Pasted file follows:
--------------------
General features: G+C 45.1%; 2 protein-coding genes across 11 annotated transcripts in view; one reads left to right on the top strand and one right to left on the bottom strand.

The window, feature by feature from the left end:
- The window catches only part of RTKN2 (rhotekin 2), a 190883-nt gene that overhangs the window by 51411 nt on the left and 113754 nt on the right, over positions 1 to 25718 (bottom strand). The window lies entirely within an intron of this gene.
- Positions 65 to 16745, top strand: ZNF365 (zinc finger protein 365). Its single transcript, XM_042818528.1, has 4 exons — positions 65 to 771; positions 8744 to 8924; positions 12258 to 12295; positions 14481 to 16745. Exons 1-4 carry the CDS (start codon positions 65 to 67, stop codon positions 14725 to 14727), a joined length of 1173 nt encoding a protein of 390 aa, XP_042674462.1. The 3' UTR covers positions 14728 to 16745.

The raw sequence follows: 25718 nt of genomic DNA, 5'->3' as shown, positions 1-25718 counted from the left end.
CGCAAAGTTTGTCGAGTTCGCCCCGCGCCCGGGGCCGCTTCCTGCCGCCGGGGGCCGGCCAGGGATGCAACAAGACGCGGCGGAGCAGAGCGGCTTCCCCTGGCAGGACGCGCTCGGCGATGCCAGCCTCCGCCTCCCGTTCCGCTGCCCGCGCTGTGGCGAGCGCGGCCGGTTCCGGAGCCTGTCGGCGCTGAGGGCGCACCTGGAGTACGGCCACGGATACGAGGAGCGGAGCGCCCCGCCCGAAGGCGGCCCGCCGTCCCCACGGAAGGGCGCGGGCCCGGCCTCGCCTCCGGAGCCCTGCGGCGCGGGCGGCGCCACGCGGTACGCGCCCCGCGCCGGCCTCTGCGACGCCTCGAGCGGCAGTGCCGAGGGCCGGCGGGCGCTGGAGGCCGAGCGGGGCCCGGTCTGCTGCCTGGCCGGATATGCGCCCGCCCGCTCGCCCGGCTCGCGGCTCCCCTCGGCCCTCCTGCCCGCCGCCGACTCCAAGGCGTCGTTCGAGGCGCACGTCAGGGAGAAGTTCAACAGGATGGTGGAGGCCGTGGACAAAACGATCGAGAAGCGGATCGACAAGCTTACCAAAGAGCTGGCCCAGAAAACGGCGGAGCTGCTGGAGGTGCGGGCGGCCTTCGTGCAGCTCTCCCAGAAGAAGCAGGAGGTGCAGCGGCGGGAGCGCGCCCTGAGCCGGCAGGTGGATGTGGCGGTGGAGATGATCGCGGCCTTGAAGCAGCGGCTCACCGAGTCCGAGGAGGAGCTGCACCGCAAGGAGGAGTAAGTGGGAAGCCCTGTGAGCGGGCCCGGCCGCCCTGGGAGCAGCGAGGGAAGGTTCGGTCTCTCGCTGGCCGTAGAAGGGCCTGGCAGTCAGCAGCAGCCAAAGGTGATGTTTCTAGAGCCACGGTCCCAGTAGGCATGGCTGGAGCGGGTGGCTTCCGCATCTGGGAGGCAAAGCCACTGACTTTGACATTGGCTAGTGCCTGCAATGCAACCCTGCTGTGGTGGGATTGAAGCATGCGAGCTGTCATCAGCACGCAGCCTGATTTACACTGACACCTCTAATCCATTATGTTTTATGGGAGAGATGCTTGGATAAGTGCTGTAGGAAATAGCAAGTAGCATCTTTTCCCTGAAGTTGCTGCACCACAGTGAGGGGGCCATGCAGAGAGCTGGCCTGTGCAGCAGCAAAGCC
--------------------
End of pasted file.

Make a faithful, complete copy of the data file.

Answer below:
General features: G+C 45.1%; 2 protein-coding genes across 11 annotated transcripts in view; one reads left to right on the top strand and one right to left on the bottom strand.

The window, feature by feature from the left end:
- The window catches only part of RTKN2 (rhotekin 2), a 190883-nt gene that overhangs the window by 51411 nt on the left and 113754 nt on the right, over positions 1 to 25718 (bottom strand). The window lies entirely within an intron of this gene.
- Positions 65 to 16745, top strand: ZNF365 (zinc finger protein 365). Its single transcript, XM_042818528.1, has 4 exons — positions 65 to 771; positions 8744 to 8924; positions 12258 to 12295; positions 14481 to 16745. Exons 1-4 carry the CDS (start codon positions 65 to 67, stop codon positions 14725 to 14727), a joined length of 1173 nt encoding a protein of 390 aa, XP_042674462.1. The 3' UTR covers positions 14728 to 16745.

The raw sequence follows: 25718 nt of genomic DNA, 5'->3' as shown, positions 1-25718 counted from the left end.
CGCAAAGTTTGTCGAGTTCGCCCCGCGCCCGGGGCCGCTTCCTGCCGCCGGGGGCCGGCCAGGGATGCAACAAGACGCGGCGGAGCAGAGCGGCTTCCCCTGGCAGGACGCGCTCGGCGATGCCAGCCTCCGCCTCCCGTTCCGCTGCCCGCGCTGTGGCGAGCGCGGCCGGTTCCGGAGCCTGTCGGCGCTGAGGGCGCACCTGGAGTACGGCCACGGATACGAGGAGCGGAGCGCCCCGCCCGAAGGCGGCCCGCCGTCCCCACGGAAGGGCGCGGGCCCGGCCTCGCCTCCGGAGCCCTGCGGCGCGGGCGGCGCCACGCGGTACGCGCCCCGCGCCGGCCTCTGCGACGCCTCGAGCGGCAGTGCCGAGGGCCGGCGGGCGCTGGAGGCCGAGCGGGGCCCGGTCTGCTGCCTGGCCGGATATGCGCCCGCCCGCTCGCCCGGCTCGCGGCTCCCCTCGGCCCTCCTGCCCGCCGCCGACTCCAAGGCGTCGTTCGAGGCGCACGTCAGGGAGAAGTTCAACAGGATGGTGGAGGCCGTGGACAAAACGATCGAGAAGCGGATCGACAAGCTTACCAAAGAGCTGGCCCAGAAAACGGCGGAGCTGCTGGAGGTGCGGGCGGCCTTCGTGCAGCTCTCCCAGAAGAAGCAGGAGGTGCAGCGGCGGGAGCGCGCCCTGAGCCGGCAGGTGGATGTGGCGGTGGAGATGATCGCGGCCTTGAAGCAGCGGCTCACCGAGTCCGAGGAGGAGCTGCACCGCAAGGAGGAGTAAGTGGGAAGCCCTGTGAGCGGGCCCGGCCGCCCTGGGAGCAGCGAGGGAAGGTTCGGTCTCTCGCTGGCCGTAGAAGGGCCTGGCAGTCAGCAGCAGCCAAAGGTGATGTTTCTAGAGCCACGGTCCCAGTAGGCATGGCTGGAGCGGGTGGCTTCCGCATCTGGGAGGCAAAGCCACTGACTTTGACATTGGCTAGTGCCTGCAATGCAACCCTGCTGTGGTGGGATTGAAGCATGCGAGCTGTCATCAGCACGCAGCCTGATTTACACTGACACCTCTAATCCATTATGTTTTATGGGAGAGATGCTTGGATAAGTGCTGTAGGAAATAGCAAGTAGCATCTTTTCCCTGAAGTTGCTGCACCACAGTGAGGGGGCCATGCAGAGAGCTGGCCTGTGCAGCAGCAAAGCC